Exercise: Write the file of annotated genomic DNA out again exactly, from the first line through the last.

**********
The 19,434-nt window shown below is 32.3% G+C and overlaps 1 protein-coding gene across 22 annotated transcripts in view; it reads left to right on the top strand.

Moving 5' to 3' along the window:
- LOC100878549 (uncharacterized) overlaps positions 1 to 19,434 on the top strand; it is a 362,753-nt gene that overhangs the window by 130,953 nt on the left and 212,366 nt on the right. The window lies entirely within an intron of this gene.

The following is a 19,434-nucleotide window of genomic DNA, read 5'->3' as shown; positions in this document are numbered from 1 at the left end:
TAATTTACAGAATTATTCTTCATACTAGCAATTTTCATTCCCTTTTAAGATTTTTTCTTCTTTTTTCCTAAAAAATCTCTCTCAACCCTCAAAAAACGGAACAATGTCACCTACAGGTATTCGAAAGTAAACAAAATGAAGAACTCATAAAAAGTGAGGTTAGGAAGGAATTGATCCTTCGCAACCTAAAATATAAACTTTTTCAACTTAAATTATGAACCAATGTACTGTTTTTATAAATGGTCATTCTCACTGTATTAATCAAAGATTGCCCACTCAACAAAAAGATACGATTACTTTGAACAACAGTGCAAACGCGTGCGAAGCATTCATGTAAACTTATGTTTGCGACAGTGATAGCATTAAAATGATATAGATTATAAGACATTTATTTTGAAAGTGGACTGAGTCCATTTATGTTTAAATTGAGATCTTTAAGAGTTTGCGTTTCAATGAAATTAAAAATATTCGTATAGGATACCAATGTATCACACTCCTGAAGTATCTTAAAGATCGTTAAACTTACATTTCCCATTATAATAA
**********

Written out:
The 19,434-nt window shown below is 32.3% G+C and overlaps 1 protein-coding gene across 22 annotated transcripts in view; it reads left to right on the top strand.

Moving 5' to 3' along the window:
- LOC100878549 (uncharacterized) overlaps positions 1 to 19,434 on the top strand; it is a 362,753-nt gene that overhangs the window by 130,953 nt on the left and 212,366 nt on the right. The window lies entirely within an intron of this gene.

The following is a 19,434-nucleotide window of genomic DNA, read 5'->3' as shown; positions in this document are numbered from 1 at the left end:
TAATTTACAGAATTATTCTTCATACTAGCAATTTTCATTCCCTTTTAAGATTTTTTCTTCTTTTTTCCTAAAAAATCTCTCTCAACCCTCAAAAAACGGAACAATGTCACCTACAGGTATTCGAAAGTAAACAAAATGAAGAACTCATAAAAAGTGAGGTTAGGAAGGAATTGATCCTTCGCAACCTAAAATATAAACTTTTTCAACTTAAATTATGAACCAATGTACTGTTTTTATAAATGGTCATTCTCACTGTATTAATCAAAGATTGCCCACTCAACAAAAAGATACGATTACTTTGAACAACAGTGCAAACGCGTGCGAAGCATTCATGTAAACTTATGTTTGCGACAGTGATAGCATTAAAATGATATAGATTATAAGACATTTATTTTGAAAGTGGACTGAGTCCATTTATGTTTAAATTGAGATCTTTAAGAGTTTGCGTTTCAATGAAATTAAAAATATTCGTATAGGATACCAATGTATCACACTCCTGAAGTATCTTAAAGATCGTTAAACTTACATTTCCCATTATAATAA